I feel like I need to start this article with a general disclaimer that not everyone in the South is racist, sexist, or homophobic. I have even met a few feminists in the south. Like, a whole ten of them. Ten and a half if I’m being generous. This article is based on my experience going to high school in Southern Virginia--not quite the Deep South, but not quite a hive of enlightenment.
I wasn’t born in the south; I was born in D.C, lived in Israel for most of my childhood, and moved to Virginia Beach about halfway through the eighth grade. My first experience on a school bus involved hearing the word “Jew” being used as an insult for the first time, and a boy threatening to pants his girlfriend. It was kind of a culture shock. I knew, vaguely, that the South wasn’t exactly progressive, but I had assumed, living in a relatively large city, that it wasn’t going to be that bad.
And then it was.
See, the South, more than any other region in the US, is extremely hung up on the idea of “tradition” and “old fashioned values” and “the confederacy.” Ever since the Civil War (which, I kid you not, I have heard called “The War of Northern Aggression” one hundred per cent seriously), the South has kind of had this chip on its shoulder. Instead of just being prejudiced, the South is bitter and prejudiced. And that bitterness makes all the difference.
The thing that differentiates the South is that it is saturated in a culture of misogyny and racism; The Civil War, the conflict by which we derive our concepts of North and South, is what gives the South the majority of its identity. There’s a reason you see so many people waving Confederate flags in the South; a large portion of its population still defines themselves by the terms established in 1864 and during the Recession Era. The need to uphold the same ideals they did a hundred years ago is what makes it such a prejudiced place, and one that is so hard to function in as a feminist.
For several years, I did not identify as a feminist. I was vaguely annoyed by the same issues I am now enraged by, but I bought in to the whole “feminist=man hater” idea. But even in my “I’m not a feminist” phase, I was still pretty agitated by the things I heard. I would be upset when teachers would lecture the class about girls in short skirts, saying, “they look like street walkers.” But I never attributed that frustration to anything other than being a girl and I sort of let everything go.
Once I became a feminist, whoo boy did I stop letting things go. I couldn’t--nobody else spoke up. I pretty much had to overcome speaking anxiety just to deal with the sheer ludicrousness around me. Even if there were other feminists in the room, they rarely said anything unless an issue was particularly pertinent to them. That meant that I became something of a poster girl for women’s rights in most of my classes, which is actually not fun at all. It kind of felt like being one of the 300 Spartans.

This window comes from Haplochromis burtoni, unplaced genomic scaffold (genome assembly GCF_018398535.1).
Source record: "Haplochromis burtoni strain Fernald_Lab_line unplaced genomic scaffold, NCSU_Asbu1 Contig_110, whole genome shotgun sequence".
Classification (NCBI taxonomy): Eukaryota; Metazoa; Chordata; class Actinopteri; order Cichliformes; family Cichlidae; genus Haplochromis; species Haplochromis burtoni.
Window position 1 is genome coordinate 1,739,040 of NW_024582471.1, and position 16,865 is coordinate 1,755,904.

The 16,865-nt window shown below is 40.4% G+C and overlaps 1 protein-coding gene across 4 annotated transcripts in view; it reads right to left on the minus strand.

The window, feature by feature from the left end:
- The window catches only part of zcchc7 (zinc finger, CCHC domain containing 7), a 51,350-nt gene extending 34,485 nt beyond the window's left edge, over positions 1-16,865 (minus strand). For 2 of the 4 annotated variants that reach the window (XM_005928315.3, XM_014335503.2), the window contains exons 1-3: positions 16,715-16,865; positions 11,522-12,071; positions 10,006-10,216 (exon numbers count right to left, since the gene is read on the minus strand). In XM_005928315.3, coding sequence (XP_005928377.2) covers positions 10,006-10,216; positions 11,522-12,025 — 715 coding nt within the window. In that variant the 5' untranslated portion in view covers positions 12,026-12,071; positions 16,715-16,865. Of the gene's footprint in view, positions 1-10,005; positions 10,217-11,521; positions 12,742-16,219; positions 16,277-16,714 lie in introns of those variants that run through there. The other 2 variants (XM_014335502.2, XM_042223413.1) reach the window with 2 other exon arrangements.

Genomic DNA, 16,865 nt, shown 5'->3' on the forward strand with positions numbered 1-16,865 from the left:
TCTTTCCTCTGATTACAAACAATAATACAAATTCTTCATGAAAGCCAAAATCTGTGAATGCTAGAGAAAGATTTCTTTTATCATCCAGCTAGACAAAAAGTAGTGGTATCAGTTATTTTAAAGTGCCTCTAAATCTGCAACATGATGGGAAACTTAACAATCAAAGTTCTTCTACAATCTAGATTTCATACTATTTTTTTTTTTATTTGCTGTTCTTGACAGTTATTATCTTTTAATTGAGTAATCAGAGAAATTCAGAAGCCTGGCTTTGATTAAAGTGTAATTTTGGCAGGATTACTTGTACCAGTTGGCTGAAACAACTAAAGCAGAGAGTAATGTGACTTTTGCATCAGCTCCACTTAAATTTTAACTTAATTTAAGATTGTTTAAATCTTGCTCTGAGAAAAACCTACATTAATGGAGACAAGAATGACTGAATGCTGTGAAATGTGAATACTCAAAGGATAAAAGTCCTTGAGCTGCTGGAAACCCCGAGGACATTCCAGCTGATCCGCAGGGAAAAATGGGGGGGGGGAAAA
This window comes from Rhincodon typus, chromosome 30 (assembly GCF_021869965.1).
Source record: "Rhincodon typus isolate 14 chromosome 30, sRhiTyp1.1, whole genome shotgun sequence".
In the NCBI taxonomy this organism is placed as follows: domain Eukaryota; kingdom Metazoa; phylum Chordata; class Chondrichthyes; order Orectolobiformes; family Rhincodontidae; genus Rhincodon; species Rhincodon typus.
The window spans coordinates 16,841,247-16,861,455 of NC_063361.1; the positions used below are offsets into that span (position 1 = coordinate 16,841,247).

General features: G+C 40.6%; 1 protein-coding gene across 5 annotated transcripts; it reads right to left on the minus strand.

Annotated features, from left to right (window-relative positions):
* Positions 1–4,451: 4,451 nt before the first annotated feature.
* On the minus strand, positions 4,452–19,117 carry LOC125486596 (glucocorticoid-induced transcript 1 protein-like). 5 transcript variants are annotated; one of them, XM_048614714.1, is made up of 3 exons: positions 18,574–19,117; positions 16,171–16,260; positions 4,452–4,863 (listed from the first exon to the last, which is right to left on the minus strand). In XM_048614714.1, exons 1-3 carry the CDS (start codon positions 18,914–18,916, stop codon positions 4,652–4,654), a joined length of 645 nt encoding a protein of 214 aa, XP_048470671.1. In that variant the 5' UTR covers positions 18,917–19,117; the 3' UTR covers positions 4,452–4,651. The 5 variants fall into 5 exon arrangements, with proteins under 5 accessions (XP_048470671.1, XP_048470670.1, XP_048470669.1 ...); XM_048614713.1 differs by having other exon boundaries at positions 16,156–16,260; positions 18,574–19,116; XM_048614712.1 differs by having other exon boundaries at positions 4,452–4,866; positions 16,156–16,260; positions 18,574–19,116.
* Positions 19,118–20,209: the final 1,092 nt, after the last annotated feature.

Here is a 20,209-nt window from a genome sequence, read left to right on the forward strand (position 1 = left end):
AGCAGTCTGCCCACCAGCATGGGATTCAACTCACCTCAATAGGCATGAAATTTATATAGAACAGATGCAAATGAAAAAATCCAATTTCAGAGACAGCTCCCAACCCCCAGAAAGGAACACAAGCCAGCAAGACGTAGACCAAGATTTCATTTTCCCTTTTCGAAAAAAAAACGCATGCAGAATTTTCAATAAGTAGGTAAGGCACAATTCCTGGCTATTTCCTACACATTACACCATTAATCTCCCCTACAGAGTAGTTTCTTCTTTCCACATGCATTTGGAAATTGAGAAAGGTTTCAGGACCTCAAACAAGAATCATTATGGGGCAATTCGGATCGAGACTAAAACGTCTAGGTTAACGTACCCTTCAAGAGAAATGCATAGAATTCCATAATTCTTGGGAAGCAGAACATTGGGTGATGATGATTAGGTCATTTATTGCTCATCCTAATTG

The worst part was that most of the sexist comments made by those around me were never criticized, even by teachers. As I mentioned before, a lot of them bought into the same values. One of my teachers in charge of sex-ed actually almost cried when talking about the “tragedy” of premarital sex. She told us this sob story about imagining if we were walking down the aisle and saw all of these girls winking at our future husbands because they’d slept with him. Clearly, this story had a million and one issues, but what disturbed me the most was how completely she bought into it. I knew that if someone in class made a similarly problematic comment, she wouldn’t penalize them for it in any way. In fact, we weren’t even allowed to ask questions about abortion, homosexuality, or masturbation. There was a sense that we should accept what we were being told at face value.
Now, while the problems with sex-ed may not be exclusive to the South, they are certainly prominent and accepted there in ways that they aren’t in other regions. While the issues intersectional feminism fights against are not exclusive to the southern states, Southern culture perpetuates and glorifies them in ways that are unique to that region. This means that being a feminist in a southern part of the country feels both frustrating and futile.
Having lived in the North, at a pretty liberal campus, for more than a month now, I can attest to a very different feeling. The North doesn’t seem to be as hung up on winning the civil war as the South is on losing it, and I have not seen anything that would indicate it takes its identity from that time. Obviously, Emerson is not exactly a conservative campus, but it is very telling of the location that advocating for equality is not considered “weird” here. I would be lying if I said that everything up North is a-okay in terms of social justice, but I can say that people in the North seem a lot less gung-ho about their opinions, which makes discussing social justice issues a lot less stressful.
The problem in the South isn’t one that can be changed quickly or easily. For feminism to become effective, the South has to change the way it looks at its history, and that isn’t going to happen if everyone keeps their heads turned down.
Mia Young is a Freshman WLP Student, from Virginia Beach, Virginia. She grew up in Jerusalem, Israel, and would have to say her perfect date is April 25th, because it's not too hot, not too cold, all you need is a light jacket